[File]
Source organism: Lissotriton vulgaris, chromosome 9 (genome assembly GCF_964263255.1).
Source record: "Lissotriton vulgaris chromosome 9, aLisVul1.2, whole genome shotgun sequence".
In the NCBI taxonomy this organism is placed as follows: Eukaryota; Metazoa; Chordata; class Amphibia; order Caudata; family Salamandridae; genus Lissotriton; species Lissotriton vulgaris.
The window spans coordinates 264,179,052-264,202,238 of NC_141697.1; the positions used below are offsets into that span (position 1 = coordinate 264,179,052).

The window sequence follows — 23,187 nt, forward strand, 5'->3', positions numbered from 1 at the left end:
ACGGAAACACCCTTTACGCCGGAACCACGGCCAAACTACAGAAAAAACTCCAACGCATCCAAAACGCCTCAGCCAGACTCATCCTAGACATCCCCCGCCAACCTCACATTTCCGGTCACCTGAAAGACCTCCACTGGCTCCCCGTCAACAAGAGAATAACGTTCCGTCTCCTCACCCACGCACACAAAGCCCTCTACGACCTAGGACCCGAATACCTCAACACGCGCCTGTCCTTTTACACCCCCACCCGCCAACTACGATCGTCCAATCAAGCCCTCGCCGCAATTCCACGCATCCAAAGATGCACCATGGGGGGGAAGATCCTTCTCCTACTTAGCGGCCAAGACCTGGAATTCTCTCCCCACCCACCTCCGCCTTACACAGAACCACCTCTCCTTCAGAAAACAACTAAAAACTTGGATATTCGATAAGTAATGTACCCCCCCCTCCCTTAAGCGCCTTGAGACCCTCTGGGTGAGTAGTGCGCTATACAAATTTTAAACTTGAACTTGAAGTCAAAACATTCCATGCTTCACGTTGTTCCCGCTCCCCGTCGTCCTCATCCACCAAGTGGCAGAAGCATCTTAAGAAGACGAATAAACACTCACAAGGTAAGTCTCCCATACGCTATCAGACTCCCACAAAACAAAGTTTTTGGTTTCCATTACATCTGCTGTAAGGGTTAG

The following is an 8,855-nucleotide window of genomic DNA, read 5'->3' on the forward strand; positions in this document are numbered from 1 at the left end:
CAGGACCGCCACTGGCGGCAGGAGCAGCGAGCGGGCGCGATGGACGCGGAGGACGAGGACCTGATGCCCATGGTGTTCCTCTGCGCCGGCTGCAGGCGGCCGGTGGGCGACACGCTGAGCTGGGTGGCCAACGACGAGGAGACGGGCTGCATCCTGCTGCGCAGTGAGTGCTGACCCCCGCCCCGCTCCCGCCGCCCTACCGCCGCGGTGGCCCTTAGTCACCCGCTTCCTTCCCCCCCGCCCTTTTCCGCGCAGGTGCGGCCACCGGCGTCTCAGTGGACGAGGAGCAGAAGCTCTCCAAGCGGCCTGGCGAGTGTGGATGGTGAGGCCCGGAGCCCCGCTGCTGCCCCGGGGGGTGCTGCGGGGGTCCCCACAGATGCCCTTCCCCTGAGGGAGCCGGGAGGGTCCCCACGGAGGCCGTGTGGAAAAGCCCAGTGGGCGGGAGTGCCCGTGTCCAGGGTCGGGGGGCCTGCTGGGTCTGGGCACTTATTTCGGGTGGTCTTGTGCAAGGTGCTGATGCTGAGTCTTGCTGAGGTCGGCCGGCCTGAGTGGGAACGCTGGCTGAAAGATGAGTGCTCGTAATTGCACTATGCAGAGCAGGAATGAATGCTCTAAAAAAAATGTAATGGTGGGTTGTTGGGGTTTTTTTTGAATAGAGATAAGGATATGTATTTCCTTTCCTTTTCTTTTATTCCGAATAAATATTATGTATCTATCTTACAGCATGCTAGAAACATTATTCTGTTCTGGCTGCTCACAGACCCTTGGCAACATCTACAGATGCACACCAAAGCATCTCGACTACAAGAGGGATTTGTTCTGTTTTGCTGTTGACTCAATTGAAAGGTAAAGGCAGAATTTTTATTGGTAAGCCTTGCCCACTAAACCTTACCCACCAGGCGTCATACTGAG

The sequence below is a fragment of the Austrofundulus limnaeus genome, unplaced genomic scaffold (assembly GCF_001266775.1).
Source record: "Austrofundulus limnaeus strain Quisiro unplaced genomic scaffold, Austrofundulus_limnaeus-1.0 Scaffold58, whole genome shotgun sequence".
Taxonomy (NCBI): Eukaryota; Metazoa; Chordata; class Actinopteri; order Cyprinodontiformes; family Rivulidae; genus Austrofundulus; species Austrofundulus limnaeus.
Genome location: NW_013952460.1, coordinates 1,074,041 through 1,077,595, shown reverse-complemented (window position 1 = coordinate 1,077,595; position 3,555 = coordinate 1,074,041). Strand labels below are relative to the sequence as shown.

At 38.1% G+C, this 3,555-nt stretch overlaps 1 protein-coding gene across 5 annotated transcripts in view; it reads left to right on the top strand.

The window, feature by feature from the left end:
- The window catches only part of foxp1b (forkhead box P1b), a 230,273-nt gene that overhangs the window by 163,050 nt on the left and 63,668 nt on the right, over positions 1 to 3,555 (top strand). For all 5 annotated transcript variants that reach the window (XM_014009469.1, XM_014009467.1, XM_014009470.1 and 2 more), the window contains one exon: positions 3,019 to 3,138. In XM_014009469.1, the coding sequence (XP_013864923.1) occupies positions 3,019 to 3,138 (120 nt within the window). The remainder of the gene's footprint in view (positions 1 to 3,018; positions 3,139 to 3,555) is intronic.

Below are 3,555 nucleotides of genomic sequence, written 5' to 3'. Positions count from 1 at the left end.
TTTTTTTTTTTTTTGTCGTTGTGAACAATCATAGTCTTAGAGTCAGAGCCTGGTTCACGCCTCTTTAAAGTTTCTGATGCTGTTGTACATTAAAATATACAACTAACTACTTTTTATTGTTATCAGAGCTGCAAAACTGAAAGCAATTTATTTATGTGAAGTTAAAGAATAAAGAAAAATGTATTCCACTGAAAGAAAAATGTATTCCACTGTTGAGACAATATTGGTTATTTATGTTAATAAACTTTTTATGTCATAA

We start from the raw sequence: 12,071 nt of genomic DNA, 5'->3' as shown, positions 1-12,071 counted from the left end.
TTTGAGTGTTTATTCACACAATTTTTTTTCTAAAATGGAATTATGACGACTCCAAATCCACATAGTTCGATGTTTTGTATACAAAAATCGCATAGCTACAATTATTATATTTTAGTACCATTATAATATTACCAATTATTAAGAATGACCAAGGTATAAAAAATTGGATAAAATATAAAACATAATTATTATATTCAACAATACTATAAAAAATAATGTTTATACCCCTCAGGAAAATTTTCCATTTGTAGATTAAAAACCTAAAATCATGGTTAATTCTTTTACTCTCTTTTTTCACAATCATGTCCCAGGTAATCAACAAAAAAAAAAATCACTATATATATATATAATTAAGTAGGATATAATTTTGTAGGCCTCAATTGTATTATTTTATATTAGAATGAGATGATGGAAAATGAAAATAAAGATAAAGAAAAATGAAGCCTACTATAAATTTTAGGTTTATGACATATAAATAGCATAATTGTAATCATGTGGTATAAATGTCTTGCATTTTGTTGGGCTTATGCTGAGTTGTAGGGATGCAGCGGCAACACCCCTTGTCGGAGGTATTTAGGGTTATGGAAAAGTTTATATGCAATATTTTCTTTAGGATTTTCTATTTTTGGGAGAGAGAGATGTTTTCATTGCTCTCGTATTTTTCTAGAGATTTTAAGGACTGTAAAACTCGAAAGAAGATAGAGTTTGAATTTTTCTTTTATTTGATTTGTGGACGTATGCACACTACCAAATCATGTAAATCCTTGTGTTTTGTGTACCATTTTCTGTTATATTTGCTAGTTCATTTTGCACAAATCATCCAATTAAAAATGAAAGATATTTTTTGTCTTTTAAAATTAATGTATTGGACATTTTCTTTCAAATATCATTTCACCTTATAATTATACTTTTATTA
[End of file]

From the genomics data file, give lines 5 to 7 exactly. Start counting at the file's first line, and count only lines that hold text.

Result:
The window sequence follows — 23,187 nt, forward strand, 5'->3', positions numbered from 1 at the left end:
ACGGAAACACCCTTTACGCCGGAACCACGGCCAAACTACAGAAAAAACTCCAACGCATCCAAAACGCCTCAGCCAGACTCATCCTAGACATCCCCCGCCAACCTCACATTTCCGGTCACCTGAAAGACCTCCACTGGCTCCCCGTCAACAAGAGAATAACGTTCCGTCTCCTCACCCACGCACACAAAGCCCTCTACGACCTAGGACCCGAATACCTCAACACGCGCCTGTCCTTTTACACCCCCACCCGCCAACTACGATCGTCCAATCAAGCCCTCGCCGCAATTCCACGCATCCAAAGATGCACCATGGGGGGGAAGATCCTTCTCCTACTTAGCGGCCAAGACCTGGAATTCTCTCCCCACCCACCTCCGCCTTACACAGAACCACCTCTCCTTCAGAAAACAACTAAAAACTTGGATATTCGATAAGTAATGTACCCCCCCCTCCCTTAAGCGCCTTGAGACCCTCTGGGTGAGTAGTGCGCTATACAAATTTTAAACTTGAACTTGAAGTCAAAACATTCCATGCTTCACGTTGTTCCCGCTCCCCGTCGTCCTCATCCACCAAGTGGCAGAAGCATCTTAAGAAGACGAATAAACACTCACAAGGTAAGTCTCCCATACGCTATCAGACTCCCACAAAACAAAGTTTTTGGTTTCCATTACATCTGCTGTAAGGGTTAG

The following is an 8,855-nucleotide window of genomic DNA, read 5'->3' on the forward strand; positions in this document are numbered from 1 at the left end: